By Mark Trahant
Indian Country Today
indiancountrytoday.com Most of the candidates running for president are already on the campaign trail. They’re mostly visiting Iowa, New Hampshire, Nevada, California and the Deep South. The first votes will be cast in less than a year. The logic here: Iowa and New Hampshire have always gone first. It's the tyranny of, “we have always done it that way.” But the United States is changing fast. And these two states are among the least representative of what the country will be, and especially unrepresentative of the Democratic Party. In Iowa there is one tribal nation, the Meskwaki, Sac & Fox Tribe of the Mississippi, and the total Native population is four-tenths of one percent. New Hampshire is even less so, no tribal nations, and a total population of three-tenths of one percent. One reason this matters: As the campaign unfolds the “issues” involving Indian Country have largely focused on Elizabeth Warren’s identity, her DNA test, and her apology to the Cherokee Nation. And this weekend she raised a new issue: Reparations for Native Americans. When asked whether “they” should receive some kind of relief, she told The Washington Post: “I think it’s an important part of the conversation. The Post said there were few details, but she referenced America’s "ugly history … We need to confront it head-on. And we need to talk about the right way to address it and make change.”
The first time I saw a presidential candidate campaign in Indian Country was Jesse Jackson in 1984. He took the time to meet and speak with the Navajo Nation Council as well as events in Window Rock and Shiprock. He did this because it was the right reason. Now imagine, what if Navajo had a primary? What if early in the process, Jackson won those delegates and the conversation about his viability was matched with the delegates that included Indian Country? Presidential campaigns have already changed candidates. As I wrote in The Last Great Battle of the Indian Wars, Washington Sen. Henry Jackson went from being a longtime supporter of termination to a champion for self-determination and primary sponsor of legislation to make that so (and hiring Forrest Gerard to make it so). He did this about the same time he ran for president. George McGovern wasn’t a strident supporter of tribes before he ran for president. But he was sure was after. Before running for president -- and after -- is a line of questioning that virtually all of the challengers should be asked about. For example: California’s Sen. Kamala Harris needs to distance herself from the positions she took while she was attorney general (not unlike other states’ attorney generals who’ve run for higher office). She needs to figure out where she stands on tribes, treaties, and specific issues, such as land into trust. Or a presidential candidate could pledge to invest in education in a whole new way. Indian Country has an advantage that the United States needs, a young population. This is a perfect moment for education innovation -- and that takes resources. The median age in the United States is 37.9 years and getting older with smaller family sizes. Indian Country’s median age is 31.2 years. But even those numbers don’t reflect the true nature of the divide. Iowa’s median age is 38 and New Hampshire’s median age is 41.4 years old. There are 2.1 million American Indians and Alaska Natives under the age of 24 years old. That is a constituency deserving a voice in picking the next president. (New Hampshire’s population is 1.3 million.) Or a presidential candidate could pledge to make sure that the next White House will use its resources to protect and improve the Indian Child Welfare Act. That law has 40-year history of keeping native families together that’s now under attack as unconstitutional. The lawsuit, Brackeen v. Bernhardt, was brought by Texas, Indiana, Louisiana, and individual plaintiffs, claim the act is race based. How big an issue is this in Indian Country? Amicus briefs were filed in support of the act by 325 tribal nations, 21 states, several members of Congress, and dozens of Native organizations, child welfare organizations, and other allies. That would seem to rise to the level of an issue for presidential candidates. (Warren did express her support for the law at a tribal women’s honoring ceremony.) The list of issues is long. Presidential candidates should be asked about Missing and Murdered Indigenous Women and a federal response. Or how to fix the convoluted legal mess of the 2009 Supreme Court Carceri decision that makes a mess of tribal authority and lands. As Jefferson Keel, president of the National Congress of American Indians, said in his 2019 State of Indian Nations a couple of weeks ago, the Trump administration is using the Carceri framework to “undercut” tribes.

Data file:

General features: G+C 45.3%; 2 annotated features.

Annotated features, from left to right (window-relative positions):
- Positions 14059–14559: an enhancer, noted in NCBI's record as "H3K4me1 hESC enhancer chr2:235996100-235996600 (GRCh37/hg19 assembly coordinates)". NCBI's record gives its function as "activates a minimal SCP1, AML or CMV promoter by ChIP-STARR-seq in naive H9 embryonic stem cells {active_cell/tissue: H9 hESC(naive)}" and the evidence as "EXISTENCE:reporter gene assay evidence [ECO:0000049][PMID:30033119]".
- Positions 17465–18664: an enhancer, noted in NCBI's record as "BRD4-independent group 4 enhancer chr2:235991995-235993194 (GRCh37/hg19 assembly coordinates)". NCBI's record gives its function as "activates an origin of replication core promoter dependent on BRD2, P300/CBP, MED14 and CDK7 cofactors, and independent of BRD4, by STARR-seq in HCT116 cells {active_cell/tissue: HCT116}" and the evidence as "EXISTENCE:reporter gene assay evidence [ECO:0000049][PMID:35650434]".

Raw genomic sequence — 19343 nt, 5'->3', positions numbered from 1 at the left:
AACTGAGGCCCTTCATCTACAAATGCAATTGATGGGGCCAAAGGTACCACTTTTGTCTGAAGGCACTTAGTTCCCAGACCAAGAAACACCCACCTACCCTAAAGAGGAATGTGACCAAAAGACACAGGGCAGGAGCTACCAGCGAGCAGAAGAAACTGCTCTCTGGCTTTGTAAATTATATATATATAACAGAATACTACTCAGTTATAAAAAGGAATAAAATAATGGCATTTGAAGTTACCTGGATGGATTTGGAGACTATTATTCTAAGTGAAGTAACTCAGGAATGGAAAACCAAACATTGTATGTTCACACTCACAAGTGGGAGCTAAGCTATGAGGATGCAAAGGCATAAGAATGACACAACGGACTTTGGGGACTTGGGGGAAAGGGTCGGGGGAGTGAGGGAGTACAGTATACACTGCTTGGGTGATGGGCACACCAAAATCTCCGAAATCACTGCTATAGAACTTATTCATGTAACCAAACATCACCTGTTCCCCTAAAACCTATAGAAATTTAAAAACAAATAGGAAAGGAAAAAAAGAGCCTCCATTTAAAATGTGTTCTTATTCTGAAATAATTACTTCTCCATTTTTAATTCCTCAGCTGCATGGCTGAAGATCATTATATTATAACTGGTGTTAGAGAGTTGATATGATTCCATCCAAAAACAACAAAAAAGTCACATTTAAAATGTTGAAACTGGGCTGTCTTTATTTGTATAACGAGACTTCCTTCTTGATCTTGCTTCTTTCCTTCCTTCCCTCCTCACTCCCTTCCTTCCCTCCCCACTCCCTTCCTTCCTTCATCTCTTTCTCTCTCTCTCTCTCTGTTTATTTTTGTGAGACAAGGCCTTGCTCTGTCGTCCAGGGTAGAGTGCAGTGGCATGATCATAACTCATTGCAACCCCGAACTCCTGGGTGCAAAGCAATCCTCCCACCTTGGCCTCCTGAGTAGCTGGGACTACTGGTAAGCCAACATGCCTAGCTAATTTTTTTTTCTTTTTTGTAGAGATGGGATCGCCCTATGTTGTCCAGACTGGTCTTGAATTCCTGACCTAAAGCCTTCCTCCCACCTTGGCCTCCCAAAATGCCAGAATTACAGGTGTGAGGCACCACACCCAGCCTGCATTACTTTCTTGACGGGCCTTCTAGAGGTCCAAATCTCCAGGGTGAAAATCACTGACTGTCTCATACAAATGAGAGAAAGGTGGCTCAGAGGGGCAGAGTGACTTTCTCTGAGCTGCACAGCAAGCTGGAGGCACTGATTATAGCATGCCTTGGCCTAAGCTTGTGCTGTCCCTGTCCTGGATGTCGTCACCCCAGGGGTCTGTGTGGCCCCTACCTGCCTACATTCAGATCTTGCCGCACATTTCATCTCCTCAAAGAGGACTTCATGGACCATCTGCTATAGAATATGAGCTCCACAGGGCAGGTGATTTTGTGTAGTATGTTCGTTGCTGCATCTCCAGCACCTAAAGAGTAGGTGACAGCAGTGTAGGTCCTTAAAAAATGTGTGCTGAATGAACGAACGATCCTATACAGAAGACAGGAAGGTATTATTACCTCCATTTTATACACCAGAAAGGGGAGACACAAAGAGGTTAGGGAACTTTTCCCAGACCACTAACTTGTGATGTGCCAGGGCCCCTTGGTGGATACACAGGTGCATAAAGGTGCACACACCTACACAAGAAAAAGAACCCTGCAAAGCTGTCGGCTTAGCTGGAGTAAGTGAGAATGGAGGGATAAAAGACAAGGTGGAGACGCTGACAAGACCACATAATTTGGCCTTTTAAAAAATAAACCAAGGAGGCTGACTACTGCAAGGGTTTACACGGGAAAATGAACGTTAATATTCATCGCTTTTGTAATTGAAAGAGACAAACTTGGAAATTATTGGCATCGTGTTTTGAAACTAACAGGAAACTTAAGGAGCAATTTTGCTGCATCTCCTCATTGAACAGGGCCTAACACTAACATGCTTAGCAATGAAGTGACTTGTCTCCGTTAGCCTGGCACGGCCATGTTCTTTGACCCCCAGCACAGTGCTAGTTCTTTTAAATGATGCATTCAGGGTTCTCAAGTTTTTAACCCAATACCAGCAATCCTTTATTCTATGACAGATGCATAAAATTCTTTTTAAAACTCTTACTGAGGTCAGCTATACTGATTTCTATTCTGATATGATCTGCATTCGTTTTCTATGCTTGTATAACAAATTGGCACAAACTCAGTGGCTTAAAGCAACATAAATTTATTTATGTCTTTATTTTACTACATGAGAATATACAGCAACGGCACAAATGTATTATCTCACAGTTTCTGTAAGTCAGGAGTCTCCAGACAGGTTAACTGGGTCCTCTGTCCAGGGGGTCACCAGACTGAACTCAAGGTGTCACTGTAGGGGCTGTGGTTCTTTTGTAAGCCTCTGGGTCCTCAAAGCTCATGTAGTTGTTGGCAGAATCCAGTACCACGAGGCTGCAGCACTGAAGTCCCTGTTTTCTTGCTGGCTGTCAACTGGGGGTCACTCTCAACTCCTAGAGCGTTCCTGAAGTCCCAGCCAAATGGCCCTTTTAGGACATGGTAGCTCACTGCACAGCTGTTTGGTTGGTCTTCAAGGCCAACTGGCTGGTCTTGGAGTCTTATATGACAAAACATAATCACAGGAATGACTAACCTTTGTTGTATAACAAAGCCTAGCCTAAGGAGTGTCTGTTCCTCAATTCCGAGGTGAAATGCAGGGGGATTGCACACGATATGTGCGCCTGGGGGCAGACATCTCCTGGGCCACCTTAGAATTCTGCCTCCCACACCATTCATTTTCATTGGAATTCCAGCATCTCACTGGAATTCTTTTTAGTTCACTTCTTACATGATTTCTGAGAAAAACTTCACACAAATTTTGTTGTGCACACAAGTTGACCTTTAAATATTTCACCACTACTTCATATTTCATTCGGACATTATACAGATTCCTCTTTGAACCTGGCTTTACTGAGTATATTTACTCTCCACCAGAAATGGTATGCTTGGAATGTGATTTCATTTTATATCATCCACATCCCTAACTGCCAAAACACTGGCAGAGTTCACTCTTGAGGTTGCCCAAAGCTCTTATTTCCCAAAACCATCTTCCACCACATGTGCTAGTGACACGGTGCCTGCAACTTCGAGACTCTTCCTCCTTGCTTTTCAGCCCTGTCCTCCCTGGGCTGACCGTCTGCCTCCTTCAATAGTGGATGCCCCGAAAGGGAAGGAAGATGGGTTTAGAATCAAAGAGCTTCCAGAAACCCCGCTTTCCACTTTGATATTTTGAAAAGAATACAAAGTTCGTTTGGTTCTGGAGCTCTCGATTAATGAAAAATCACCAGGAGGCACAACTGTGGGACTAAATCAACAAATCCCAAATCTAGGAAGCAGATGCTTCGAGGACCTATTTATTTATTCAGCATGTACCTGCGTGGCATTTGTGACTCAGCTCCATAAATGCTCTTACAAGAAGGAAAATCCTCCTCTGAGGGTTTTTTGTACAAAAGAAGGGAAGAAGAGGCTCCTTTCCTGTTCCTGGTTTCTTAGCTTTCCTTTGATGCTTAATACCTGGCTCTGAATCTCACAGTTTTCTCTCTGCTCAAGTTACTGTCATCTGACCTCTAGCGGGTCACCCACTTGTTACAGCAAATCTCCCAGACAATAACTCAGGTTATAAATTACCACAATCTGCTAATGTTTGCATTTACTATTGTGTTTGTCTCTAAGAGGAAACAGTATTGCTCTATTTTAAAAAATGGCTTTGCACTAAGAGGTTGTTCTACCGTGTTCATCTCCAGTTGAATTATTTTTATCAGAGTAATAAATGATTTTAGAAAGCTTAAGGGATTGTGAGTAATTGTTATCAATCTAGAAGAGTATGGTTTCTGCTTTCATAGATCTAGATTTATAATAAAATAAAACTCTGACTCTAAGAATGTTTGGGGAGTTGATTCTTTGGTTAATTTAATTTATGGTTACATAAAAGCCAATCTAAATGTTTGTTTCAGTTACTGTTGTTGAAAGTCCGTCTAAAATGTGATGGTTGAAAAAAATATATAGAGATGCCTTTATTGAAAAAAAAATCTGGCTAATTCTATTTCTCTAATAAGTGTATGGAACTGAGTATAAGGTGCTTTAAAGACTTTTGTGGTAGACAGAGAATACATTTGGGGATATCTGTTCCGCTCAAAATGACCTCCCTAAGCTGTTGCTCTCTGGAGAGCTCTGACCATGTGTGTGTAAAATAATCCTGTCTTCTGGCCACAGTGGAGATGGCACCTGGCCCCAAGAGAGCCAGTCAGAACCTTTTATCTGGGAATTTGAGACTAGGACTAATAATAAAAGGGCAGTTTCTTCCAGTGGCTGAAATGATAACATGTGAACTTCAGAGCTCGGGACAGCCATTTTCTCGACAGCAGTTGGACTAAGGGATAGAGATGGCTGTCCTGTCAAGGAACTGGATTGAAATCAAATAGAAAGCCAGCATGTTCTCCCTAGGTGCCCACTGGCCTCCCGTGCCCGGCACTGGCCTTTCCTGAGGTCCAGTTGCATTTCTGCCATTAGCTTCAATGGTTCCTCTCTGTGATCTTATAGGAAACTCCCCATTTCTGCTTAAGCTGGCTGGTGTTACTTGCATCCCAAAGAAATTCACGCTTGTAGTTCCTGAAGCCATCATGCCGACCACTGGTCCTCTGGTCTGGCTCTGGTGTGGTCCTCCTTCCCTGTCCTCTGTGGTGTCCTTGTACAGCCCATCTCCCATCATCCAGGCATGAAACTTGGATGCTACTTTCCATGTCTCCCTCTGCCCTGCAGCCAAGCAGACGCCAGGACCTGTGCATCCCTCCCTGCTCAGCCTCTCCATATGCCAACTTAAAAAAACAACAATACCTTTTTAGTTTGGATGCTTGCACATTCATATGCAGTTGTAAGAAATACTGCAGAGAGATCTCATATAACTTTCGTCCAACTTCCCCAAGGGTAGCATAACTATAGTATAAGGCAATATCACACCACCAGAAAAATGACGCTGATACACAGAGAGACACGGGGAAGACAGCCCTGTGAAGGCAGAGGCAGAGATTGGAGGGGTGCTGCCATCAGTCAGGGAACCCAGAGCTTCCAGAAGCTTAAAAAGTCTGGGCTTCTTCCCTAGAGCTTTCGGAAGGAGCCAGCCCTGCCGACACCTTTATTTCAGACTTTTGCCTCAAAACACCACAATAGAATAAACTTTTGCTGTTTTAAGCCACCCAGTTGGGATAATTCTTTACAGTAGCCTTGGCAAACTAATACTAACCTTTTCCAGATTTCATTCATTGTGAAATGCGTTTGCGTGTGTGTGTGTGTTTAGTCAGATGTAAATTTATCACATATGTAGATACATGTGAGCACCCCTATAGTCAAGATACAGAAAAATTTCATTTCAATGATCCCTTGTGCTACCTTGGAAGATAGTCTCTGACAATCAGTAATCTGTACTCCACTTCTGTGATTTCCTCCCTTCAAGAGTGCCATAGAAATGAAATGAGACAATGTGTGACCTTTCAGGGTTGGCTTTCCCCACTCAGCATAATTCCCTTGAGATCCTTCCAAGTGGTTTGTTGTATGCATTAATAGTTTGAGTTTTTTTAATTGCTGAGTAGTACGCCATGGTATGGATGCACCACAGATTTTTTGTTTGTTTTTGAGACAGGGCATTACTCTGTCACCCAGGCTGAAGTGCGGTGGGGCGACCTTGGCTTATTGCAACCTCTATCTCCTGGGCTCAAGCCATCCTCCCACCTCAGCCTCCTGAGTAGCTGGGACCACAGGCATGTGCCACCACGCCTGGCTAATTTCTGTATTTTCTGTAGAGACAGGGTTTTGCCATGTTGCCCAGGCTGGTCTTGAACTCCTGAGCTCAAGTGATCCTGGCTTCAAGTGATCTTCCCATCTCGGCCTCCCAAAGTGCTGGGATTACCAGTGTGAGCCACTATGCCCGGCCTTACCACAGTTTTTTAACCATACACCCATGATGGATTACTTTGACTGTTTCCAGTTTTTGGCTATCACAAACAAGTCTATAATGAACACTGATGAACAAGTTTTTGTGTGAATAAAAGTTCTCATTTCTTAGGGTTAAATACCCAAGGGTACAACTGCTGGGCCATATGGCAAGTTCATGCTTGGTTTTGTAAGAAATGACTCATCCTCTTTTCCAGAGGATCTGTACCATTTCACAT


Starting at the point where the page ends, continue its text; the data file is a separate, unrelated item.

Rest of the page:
NIHB Vice Chairman Victoria Kitcheyan (WINNEBAGO Tribal Council; Great Plains representative) addresses @NCAI1944 General Assembly today. “You can’t be in Washington, DC every day to fight for our People’s health but NIHB is and we DO!” pic.twitter.com/RBPjPfSoVM— NIHB (@NIHB1) October 25, 2018